However, the journey had to have been quite an ordeal, nonetheless. As the Google map above indicates, it takes about 35 hours to walk from Nazareth to Bethlehem. That is the calculation in modern times for an average hiker using modern roads. Roads in those days were not as smooth as they are now, and it is likely that they had to endure many passages through very rough territory. Bandits were often afoot in the roads of Judea. Mary was astride a donkey, but that could not have been comfortable in her condition. If they traveled an average of 12 hours a day, considering that they had to stop for food and rest, and to care for a very pregnant young woman, then they were probably on the road for at least four days and probably more.

I do not believe I would want to spend four days on a donkey while pregnant.

Josef und Maria auf Herbergsuche by Carl Rahl


The Innkeeper: Villain or Helper?

And what befell them when they arrived? The innkeeper who refused them a room has been widely reviled as one of the villains of this story, as this painting by Carl Rahl indicates. I think it far more likely that the innkeeper was merely one of the many people overworked and overwhelmed by the dictates of the census, and it may have been a great act of kindness for him to find the Holy Family a place where they could at least be at peace as her labor pains began. Peasants of the time were hardier folk than we are now, but consider the conditions anyway - the stable in which Mary delivered her baby must have been filthy, with only straw to lie upon to relieve her suffering. Those of us who have had the benefits of modern medical procedures must remember how good we've got it!

Saddled Donkey by Aleksander Lauréus


Entrance Way to the Church of the Nativity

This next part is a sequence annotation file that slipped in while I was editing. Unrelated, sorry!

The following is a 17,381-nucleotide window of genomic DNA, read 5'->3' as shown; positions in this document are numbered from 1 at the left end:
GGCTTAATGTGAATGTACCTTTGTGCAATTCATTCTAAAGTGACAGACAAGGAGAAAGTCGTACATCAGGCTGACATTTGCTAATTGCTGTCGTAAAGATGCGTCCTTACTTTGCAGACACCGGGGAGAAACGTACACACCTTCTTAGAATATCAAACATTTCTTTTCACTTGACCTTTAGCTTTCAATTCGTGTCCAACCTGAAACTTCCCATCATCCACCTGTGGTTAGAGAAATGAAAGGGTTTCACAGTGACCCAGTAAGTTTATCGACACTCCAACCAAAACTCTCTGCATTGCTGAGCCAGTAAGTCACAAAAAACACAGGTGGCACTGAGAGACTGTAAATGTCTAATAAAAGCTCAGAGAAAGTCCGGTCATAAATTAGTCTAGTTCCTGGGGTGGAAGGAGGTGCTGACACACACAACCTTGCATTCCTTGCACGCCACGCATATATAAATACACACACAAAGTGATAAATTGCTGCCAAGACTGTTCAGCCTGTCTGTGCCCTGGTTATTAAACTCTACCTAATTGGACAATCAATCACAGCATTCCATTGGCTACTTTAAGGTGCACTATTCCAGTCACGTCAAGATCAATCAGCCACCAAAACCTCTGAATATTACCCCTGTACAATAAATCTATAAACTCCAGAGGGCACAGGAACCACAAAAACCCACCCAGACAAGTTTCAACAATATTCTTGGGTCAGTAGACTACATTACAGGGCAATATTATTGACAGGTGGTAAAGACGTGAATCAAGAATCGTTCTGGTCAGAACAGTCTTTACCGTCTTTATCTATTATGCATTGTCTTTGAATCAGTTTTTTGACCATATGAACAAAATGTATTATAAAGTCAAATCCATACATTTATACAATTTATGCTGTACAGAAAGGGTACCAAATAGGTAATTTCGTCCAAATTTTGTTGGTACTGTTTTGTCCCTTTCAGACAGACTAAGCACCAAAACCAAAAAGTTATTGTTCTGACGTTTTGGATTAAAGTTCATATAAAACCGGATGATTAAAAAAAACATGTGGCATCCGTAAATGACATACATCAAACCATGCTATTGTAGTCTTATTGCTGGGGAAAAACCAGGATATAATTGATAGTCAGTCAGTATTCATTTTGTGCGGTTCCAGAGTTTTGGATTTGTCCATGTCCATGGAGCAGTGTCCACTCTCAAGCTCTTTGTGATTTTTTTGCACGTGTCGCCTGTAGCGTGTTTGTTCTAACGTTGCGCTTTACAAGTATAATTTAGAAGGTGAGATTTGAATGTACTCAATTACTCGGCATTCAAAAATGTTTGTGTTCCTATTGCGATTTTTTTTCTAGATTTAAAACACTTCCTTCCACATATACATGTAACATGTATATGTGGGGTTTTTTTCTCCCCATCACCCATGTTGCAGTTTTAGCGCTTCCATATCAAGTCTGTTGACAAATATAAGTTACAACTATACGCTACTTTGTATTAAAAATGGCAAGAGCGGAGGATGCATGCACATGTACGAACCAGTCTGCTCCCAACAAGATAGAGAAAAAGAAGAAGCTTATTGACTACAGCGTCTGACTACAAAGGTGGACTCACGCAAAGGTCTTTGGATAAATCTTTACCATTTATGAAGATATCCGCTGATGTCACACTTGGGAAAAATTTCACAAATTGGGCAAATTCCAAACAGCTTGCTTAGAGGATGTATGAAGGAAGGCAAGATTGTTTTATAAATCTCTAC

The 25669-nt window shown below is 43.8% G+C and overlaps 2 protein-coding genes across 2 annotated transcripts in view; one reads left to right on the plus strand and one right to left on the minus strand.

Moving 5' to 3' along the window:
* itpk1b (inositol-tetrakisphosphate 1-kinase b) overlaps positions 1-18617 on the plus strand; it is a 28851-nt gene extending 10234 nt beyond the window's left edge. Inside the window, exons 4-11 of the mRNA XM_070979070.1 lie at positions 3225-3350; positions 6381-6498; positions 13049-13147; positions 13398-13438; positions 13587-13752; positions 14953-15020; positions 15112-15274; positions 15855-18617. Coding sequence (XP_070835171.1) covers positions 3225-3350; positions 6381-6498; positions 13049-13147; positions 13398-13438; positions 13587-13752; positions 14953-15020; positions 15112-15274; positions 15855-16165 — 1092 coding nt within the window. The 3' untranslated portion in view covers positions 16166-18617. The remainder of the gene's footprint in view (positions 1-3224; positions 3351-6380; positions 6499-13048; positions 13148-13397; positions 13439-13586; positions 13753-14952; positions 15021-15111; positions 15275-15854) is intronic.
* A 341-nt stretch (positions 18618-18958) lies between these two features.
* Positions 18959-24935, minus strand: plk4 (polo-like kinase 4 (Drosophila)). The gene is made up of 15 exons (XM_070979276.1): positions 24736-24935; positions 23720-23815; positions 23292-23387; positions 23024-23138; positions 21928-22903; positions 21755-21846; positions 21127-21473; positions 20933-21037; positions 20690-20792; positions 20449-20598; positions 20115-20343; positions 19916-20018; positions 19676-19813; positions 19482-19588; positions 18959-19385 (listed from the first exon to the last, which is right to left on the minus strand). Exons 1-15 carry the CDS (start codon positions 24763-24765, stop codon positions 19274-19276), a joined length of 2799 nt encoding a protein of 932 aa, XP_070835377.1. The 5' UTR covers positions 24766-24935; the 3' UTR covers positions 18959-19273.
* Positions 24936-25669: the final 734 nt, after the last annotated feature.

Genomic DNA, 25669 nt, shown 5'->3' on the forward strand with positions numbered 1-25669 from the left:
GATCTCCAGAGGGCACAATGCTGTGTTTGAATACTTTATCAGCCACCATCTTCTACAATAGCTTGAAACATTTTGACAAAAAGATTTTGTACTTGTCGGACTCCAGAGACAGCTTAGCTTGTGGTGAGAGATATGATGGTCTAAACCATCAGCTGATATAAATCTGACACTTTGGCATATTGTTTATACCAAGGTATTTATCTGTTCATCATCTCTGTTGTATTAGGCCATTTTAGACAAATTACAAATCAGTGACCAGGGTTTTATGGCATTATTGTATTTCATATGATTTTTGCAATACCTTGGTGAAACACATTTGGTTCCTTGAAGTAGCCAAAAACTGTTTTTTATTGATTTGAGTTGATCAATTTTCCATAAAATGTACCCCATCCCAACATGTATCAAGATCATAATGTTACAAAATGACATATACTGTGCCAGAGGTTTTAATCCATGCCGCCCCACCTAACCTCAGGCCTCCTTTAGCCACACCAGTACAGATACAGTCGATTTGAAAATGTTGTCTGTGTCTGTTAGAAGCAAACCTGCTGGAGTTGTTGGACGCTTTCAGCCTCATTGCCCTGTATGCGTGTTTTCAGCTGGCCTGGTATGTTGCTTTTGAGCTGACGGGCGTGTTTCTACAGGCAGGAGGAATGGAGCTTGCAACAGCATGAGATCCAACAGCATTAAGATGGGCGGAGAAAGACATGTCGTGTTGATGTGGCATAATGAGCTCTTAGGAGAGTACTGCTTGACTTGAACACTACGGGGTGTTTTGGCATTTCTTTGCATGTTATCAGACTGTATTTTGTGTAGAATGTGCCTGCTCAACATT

By Rudolph.A.Furtado (Own work) [Public domain], via Wikimedia Commons
By Rudolph.A.Furtado (Own work) [Public domain], via Wikimedia Commons | Source

Bethlehem Today

Modern vacationers can visit the Church of the Nativity in Bethlehem, a basilica originally built by Emperor Constantine in 339 CE over what was then believed to be the cave in which Jesus was actually born. While Constantine's edifice burned during the Samaritan revolts in the 6th century, Emperor Justinian rebuilt it in 565. It stands today with numerous additions, and is a prominent holy place for both the Christian and Muslim faiths, and thousands of visitors come each year to gaze with reverent amazement at the beautiful artwork that commemorates the birth of God incarnate. However, there may be no part of the holy site that is more appropriate to commemorate the subject of its remembrance than the entrance way. Visitors must stoop to enter through a small, rough door that is reminiscent of the lowly stable that became the birthplace of the King of Kings.

Nave of the Church of the Nativity in Bethlehem

 "By Abraham Sobkowski  [CC BY-SA 3.0 (], via Wikimedia Commons"
"By Abraham Sobkowski [CC BY-SA 3.0 (], via Wikimedia Commons" | Source


Dear Lord,

We remember this day the ordeal for both Mary and Joseph that was the trip to Bethlehem. Keep us ever mindful of our comforts and blessings in our daily lives, and make us ever mindful of the needs of those less fortunate than ourselves. Somewhere in the world there is a young woman, or perhaps thousands of them, who must give birth in circumstances that we would consider unacceptable. Let us keep them in our prayers, for they are as Mary was, and we must give them our kindness as we would show to her.

Work of Art
Artist, date
Where it is located
The Journey to Bethlehem
Anonymous, about 110 CE
Cleveland Museum of Art
Census in Bethlehem
Pieter Brueghel the Younger, around 1610
Bonnefanten Museum: Maastricht, Netherlands
Josef und Maria auf Herbergsuche
Carl Rahl, 1865
Saddled Donkey
Aleksander Lauréus, 1823
City of Pori Art Collection